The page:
“That’s not helping,” said Fox.

“It’s routine security protocol, I can assure you. A court order might give you access, but I doubt it. Certainly you would need probable cause.”

The sheriff was relieved. They had no grounds for a warrant.

“What was she working on?” asked Fox, determined to annoy.

“In general terms, I can tell you it was a suit involving illegal dumping. Pretty routine for the firm.”

“I think we are done here,” said the sheriff.

“If you say so,” said Fox. “What about the roommate?”

“Yeah, yeah, the roommate.” The sheriff looked at his notes. “Amanda Perkins.” The secretary brought Amanda into Lowenstein’s office. She was understandably distressed but also looked around the room nervously. Interviewing her in Lowenstein’s office was like having him standing watch over her shoulder.

“I’m sorry for your loss,” said Fox, attempting to establish a line with her. After questioning her for ten minutes produced nothing concrete, the three men left the way they had come in.

“What do you think, Sheriff?” asked Detective Stevens, as they rode the elevator down.

“Like I said, pretty routine. An unfortunate hunting accident.”

“If you say so,” said Fox.

Chapter 3: The Wake

The Bachman family had sacrificed a lot for their daughter Laura. First had come her passion for skiing. Lessons from Olympic level skiers, top of the line equipment and trips to the world’s best slopes didn’t come cheaply. The disappointment when a freak accident had rendered Laura’s knee beyond repair, at least for competition level skiing, had devastated everyone in the family. None had taken it harder than her father, Steven Bachman, who had lived vicariously through every one of Laura’s many skiing victories. The pictures, ribbons and trophies decorated the showroom of his flagship Bachman BMW dealership in Seattle. Steven had sulked through Laura’s last two years of college, never mentioning skiing to her again. Laura had reinvented herself by throwing herself full bore into Stanford Law, graduating third in a class of outstanding young lawyers. When she was hired at the top environmental law firm in Seattle, Steven Bachman had finally recaptured the bragging rights that seemed appropriate when it came to his first-born child.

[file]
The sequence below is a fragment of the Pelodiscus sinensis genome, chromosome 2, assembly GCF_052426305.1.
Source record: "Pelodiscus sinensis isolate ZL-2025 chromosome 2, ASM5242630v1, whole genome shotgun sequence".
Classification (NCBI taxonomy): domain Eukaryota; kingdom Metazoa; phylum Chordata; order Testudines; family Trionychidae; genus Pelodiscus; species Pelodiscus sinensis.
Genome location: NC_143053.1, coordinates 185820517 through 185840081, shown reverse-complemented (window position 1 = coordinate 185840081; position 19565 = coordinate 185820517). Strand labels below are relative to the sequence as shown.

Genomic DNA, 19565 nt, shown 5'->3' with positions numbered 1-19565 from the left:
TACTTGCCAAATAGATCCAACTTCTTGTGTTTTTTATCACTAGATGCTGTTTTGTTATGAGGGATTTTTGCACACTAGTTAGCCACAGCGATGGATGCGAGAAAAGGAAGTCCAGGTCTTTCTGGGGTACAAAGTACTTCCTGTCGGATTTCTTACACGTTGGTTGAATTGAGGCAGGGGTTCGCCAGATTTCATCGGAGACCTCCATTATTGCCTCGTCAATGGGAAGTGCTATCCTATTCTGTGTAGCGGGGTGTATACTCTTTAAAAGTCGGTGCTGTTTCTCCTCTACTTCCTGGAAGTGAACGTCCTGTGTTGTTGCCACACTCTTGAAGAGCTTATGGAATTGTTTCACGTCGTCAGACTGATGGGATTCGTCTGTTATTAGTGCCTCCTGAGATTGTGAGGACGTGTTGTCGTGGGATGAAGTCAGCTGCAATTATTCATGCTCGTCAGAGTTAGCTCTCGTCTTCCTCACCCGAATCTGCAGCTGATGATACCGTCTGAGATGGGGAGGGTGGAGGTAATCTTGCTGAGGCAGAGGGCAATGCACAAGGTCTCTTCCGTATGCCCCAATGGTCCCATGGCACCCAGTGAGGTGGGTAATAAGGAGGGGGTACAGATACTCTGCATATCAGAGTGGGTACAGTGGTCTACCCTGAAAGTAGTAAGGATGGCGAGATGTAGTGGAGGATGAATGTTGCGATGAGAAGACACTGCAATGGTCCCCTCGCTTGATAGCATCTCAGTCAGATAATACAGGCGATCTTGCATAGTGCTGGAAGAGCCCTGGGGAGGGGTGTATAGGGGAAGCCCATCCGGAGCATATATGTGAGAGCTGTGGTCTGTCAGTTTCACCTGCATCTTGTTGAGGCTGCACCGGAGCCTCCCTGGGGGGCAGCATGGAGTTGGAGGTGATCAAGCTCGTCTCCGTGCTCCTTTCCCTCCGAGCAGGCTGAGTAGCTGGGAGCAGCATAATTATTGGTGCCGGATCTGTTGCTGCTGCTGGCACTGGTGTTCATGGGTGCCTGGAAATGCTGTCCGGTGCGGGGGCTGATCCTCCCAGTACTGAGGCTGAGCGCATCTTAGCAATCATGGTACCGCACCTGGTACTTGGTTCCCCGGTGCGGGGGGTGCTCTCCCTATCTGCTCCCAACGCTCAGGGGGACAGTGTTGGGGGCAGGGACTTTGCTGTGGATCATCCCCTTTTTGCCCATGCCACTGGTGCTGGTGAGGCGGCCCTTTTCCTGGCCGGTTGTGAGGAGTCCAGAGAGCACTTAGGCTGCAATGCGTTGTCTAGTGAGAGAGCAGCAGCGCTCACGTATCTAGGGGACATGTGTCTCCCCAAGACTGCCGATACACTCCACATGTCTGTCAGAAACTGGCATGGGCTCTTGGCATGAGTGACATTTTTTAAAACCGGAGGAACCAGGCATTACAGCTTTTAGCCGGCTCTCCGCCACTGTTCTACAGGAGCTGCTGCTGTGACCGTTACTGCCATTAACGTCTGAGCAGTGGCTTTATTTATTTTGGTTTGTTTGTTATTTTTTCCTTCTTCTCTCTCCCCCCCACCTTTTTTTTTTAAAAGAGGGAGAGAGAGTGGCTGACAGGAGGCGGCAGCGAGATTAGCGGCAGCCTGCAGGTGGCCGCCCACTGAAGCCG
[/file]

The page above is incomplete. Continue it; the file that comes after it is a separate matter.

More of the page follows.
Now he was a cornered animal, wounded by the overwhelming loss of his daughter and spring-loaded to explode at anyone who happened to cross his path. He sat by himself drinking whiskey at an alarming pace, but feeling nothing.

The wake had been his wife’s idea. She claimed it would be a celebration of Laura’s life and had insisted that he be there despite his protests. He had managed to convince her not to have an open casket viewing, but this was bad enough. The whole thing made him sick. There was nothing about such a tragic waste of life to be celebrated. Steven watched from the corner of the room through alcohol-blurred eyes, the glower on his face keeping all but the foolish or the blind far away.

There stood his wife Kate, always the good host. She was greeting two new arrivals from the law firm where Laura worked.

“We worked with Laura,” said a young man with dark-rimmed glasses. “I’m Mitchell Tang and this is Camille, Camille.”

“Thank you so much for coming,” said Kate. “I know Laura would appreciate it.”

“I’m so sorry,” said Mitchell. “So sorry,” he repeated, something he had a habit of doing when he was nervous. As the firm’s top IT geek he was not comfortable in social settings. His chronic hypochondria and mild germaphobia made being at a wake especially unnerving.

“Laura was a very nice person,” said Camille. “We will all miss her.”

“Yes, we will.” Kate Bachman choked at the thought of never seeing Laura again. She turned to look at her husband who sat in the corner downing another shot of whiskey. Besides the loss of her daughter, she knew that Steven would never recover. She had lost him as well. He had been broken since they had gotten the call that night from the county sheriff. The fuse had sizzled and popped and the light had gone dark. Kate hoped the wake would help him recover, but so far it was a dismal failure.

“Such a tragic accident,” said Camille, trying to be supportive.

Steven Bachman sat upright and locked his gaze on the black woman standing with his wife. “What did you say?”